Gone are the days where our data is confined to a computer. Now, the world is full of connected devices that store all sorts of data – laptops, tablets and phones to name a few. We all know how important it is to back up our data, but that importance goes beyond just the computer. If the data is personal to you, it needs to be backed up.
Your phone contains a lot of important data. That includes your photos and videos. But chances are if you’re backup conscious, you’ve already got a solution in place to ensure this type of data is safe. However, what about the other information on your device? Stuff like your app data isn’t something you might immediately think of to backup, but that’s important too.
Backing up on Android hasn’t always been the smoothest and Google are trying to improve that with their latest Android Marshmallow operating system. Titled ‘Auto Backup for Apps’, this system moves all of the app’s data into a Google Drive folder. This backs up everything for apps, including data, settings and logins.
This is a feature that will be enabled by default and developers will need to opt-out of it if they don’t wish their app to support it. Alternatively, they can tweak the specific files that ae backed up. Also, users can turn the system off entirely if they don’t want it.
Apps using this backup system should save their data every 24 hours, though that depends on the device being currently charged, on a Wi-Fi network and being idle for an hour. The data is then encrypted and sent over to Google Drive. Though each app is limited to backing up 25MB of data, this doesn’t count towards a user’s storage quota for Google Drive.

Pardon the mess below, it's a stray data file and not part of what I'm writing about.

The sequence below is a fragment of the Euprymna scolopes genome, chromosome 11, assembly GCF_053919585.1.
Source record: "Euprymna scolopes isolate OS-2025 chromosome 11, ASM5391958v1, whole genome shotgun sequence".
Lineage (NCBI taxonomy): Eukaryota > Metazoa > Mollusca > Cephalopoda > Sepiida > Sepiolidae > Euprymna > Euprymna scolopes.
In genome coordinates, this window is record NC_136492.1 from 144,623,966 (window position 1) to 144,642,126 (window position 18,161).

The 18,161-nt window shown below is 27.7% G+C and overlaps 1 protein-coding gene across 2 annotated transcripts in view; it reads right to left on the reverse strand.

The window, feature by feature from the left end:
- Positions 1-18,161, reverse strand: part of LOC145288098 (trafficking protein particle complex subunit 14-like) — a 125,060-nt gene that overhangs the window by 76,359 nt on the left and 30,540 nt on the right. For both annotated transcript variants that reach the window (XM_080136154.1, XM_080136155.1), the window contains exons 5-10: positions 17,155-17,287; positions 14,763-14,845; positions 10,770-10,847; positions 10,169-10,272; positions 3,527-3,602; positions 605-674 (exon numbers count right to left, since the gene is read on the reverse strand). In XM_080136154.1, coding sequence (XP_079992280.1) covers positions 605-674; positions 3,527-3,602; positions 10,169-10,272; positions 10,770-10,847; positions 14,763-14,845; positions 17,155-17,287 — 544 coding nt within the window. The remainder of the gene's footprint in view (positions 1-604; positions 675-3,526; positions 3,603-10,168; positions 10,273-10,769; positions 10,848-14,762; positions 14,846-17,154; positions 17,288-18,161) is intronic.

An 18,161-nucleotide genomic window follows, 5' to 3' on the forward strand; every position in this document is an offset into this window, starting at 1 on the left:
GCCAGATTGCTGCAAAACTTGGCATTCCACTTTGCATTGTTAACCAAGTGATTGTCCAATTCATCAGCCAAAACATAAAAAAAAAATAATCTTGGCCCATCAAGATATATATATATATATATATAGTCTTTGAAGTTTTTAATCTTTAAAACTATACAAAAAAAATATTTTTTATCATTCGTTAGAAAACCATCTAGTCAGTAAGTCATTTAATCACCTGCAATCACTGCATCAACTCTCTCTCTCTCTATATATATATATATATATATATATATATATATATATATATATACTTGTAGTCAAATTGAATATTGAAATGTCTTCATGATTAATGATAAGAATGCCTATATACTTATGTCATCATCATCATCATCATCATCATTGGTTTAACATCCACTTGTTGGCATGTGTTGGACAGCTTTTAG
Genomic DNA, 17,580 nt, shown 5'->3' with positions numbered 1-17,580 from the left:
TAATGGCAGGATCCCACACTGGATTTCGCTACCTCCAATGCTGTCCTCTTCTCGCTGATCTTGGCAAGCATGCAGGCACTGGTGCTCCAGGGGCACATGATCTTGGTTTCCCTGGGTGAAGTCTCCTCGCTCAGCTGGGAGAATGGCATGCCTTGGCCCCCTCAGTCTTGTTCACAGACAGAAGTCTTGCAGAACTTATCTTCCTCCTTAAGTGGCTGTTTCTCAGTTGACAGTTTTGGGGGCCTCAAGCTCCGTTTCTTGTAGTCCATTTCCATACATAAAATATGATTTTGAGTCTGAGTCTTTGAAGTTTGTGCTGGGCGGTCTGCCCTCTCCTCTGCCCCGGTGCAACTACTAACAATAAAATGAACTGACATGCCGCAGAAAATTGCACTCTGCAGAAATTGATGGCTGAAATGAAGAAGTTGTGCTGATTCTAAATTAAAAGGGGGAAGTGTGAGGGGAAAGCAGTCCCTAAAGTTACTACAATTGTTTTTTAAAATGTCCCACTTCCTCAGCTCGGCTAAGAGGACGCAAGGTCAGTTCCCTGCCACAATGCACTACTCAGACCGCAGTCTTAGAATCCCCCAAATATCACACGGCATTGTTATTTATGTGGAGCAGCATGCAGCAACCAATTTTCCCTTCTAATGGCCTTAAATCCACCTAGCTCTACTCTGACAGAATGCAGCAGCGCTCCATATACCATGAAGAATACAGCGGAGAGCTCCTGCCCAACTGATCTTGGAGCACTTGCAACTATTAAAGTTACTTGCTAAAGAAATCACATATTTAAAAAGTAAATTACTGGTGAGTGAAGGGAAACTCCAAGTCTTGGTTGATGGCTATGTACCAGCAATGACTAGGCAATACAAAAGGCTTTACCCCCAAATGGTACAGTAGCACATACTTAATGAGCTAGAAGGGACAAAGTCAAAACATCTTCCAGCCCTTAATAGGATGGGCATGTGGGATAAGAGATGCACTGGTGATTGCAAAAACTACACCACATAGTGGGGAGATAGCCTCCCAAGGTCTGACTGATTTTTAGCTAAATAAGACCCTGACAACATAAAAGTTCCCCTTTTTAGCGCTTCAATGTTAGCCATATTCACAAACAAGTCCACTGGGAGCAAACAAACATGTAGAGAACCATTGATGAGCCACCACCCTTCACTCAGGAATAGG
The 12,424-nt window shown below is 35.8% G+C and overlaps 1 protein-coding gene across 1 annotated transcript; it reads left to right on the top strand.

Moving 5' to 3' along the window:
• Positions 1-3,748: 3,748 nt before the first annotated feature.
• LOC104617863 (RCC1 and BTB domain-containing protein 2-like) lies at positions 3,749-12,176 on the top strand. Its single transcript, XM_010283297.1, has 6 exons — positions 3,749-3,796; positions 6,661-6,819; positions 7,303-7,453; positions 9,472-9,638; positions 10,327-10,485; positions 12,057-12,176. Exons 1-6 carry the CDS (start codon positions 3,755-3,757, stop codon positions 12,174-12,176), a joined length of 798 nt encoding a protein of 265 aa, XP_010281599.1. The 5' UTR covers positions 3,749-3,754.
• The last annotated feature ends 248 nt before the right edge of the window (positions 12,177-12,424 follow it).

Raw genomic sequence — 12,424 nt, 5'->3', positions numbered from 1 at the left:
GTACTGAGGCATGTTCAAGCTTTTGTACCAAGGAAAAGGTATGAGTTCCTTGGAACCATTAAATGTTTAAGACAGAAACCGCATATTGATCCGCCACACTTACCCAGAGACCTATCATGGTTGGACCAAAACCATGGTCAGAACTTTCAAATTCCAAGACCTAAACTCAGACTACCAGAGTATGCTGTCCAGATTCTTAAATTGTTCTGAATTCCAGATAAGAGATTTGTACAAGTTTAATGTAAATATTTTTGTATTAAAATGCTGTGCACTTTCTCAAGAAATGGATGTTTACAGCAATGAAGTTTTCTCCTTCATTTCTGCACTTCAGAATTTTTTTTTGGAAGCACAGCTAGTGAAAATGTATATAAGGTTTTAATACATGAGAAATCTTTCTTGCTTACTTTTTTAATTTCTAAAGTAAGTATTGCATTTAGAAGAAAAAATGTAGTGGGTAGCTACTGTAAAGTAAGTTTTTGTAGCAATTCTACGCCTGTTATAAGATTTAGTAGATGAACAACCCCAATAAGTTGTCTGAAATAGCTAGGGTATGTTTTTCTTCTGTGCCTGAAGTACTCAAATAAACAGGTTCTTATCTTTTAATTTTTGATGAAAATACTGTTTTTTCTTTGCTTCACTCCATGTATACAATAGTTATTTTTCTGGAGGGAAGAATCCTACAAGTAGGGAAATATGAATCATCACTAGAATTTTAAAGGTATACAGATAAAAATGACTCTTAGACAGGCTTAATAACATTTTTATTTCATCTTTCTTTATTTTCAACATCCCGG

To support this new feature, developers need to be using something called API 23. By working to the API level, it means that a developer has tested their app on the latest version of Android and can take advantage of any of the new features that the operating system has.
Currently, not many apps support API 23, but this will undoubtedly grow as the user base for Android Marshmallow increases, a figure which will depend on how quickly device manufacturers push the update out.
According to Ars Technica, Google still has some ways to go in making this a complete backup solution. They report that the system doesn’t backup stuff like clock alarms, Bluetooth devices, “OK Google” voice training, Exchange accounts and permissions. However, we can assume that Google will work to improve their backup system, following from user demand and the way that developers use the feature.
Whatever the case, it’s great that Google are getting more serious about building in backup as a default feature. While computers usually remain static, phones and tablets are always on the go and vulnerable to data loss in ways that most computers aren’t – if they get damaged, lost or stolen, for example. Having that data automatically backed up will ensure a smooth and easy user experience for all.
Automated Backup on Android Marshmallow
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